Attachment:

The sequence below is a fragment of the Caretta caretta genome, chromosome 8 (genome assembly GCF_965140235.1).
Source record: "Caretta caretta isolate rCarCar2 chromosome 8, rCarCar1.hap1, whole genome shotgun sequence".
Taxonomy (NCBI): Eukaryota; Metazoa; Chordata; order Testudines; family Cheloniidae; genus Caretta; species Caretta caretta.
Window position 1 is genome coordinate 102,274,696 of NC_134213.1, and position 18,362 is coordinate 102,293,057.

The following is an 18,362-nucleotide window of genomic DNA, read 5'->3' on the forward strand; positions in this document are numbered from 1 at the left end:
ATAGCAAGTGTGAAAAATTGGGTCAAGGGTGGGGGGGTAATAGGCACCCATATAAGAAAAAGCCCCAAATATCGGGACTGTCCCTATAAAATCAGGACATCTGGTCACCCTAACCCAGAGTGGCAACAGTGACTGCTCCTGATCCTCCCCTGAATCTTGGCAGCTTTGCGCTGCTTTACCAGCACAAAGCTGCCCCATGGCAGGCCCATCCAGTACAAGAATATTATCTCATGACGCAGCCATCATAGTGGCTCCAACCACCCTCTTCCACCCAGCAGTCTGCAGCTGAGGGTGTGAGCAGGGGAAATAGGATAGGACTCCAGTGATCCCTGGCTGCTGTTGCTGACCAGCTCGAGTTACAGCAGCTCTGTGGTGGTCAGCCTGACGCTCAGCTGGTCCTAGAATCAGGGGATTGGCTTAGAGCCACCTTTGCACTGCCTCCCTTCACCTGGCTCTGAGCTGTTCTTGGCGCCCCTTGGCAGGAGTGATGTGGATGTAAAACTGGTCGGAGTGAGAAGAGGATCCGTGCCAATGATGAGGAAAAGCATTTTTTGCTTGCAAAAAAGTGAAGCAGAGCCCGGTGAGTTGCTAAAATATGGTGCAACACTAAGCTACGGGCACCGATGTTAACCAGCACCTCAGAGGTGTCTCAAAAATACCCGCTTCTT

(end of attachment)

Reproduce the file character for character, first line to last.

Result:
The sequence below is a fragment of the Caretta caretta genome, chromosome 8 (genome assembly GCF_965140235.1).
Source record: "Caretta caretta isolate rCarCar2 chromosome 8, rCarCar1.hap1, whole genome shotgun sequence".
Taxonomy (NCBI): Eukaryota; Metazoa; Chordata; order Testudines; family Cheloniidae; genus Caretta; species Caretta caretta.
Window position 1 is genome coordinate 102,274,696 of NC_134213.1, and position 18,362 is coordinate 102,293,057.

The following is an 18,362-nucleotide window of genomic DNA, read 5'->3' on the forward strand; positions in this document are numbered from 1 at the left end:
ATAGCAAGTGTGAAAAATTGGGTCAAGGGTGGGGGGGTAATAGGCACCCATATAAGAAAAAGCCCCAAATATCGGGACTGTCCCTATAAAATCAGGACATCTGGTCACCCTAACCCAGAGTGGCAACAGTGACTGCTCCTGATCCTCCCCTGAATCTTGGCAGCTTTGCGCTGCTTTACCAGCACAAAGCTGCCCCATGGCAGGCCCATCCAGTACAAGAATATTATCTCATGACGCAGCCATCATAGTGGCTCCAACCACCCTCTTCCACCCAGCAGTCTGCAGCTGAGGGTGTGAGCAGGGGAAATAGGATAGGACTCCAGTGATCCCTGGCTGCTGTTGCTGACCAGCTCGAGTTACAGCAGCTCTGTGGTGGTCAGCCTGACGCTCAGCTGGTCCTAGAATCAGGGGATTGGCTTAGAGCCACCTTTGCACTGCCTCCCTTCACCTGGCTCTGAGCTGTTCTTGGCGCCCCTTGGCAGGAGTGATGTGGATGTAAAACTGGTCGGAGTGAGAAGAGGATCCGTGCCAATGATGAGGAAAAGCATTTTTTGCTTGCAAAAAAGTGAAGCAGAGCCCGGTGAGTTGCTAAAATATGGTGCAACACTAAGCTACGGGCACCGATGTTAACCAGCACCTCAGAGGTGTCTCAAAAATACCCGCTTCTT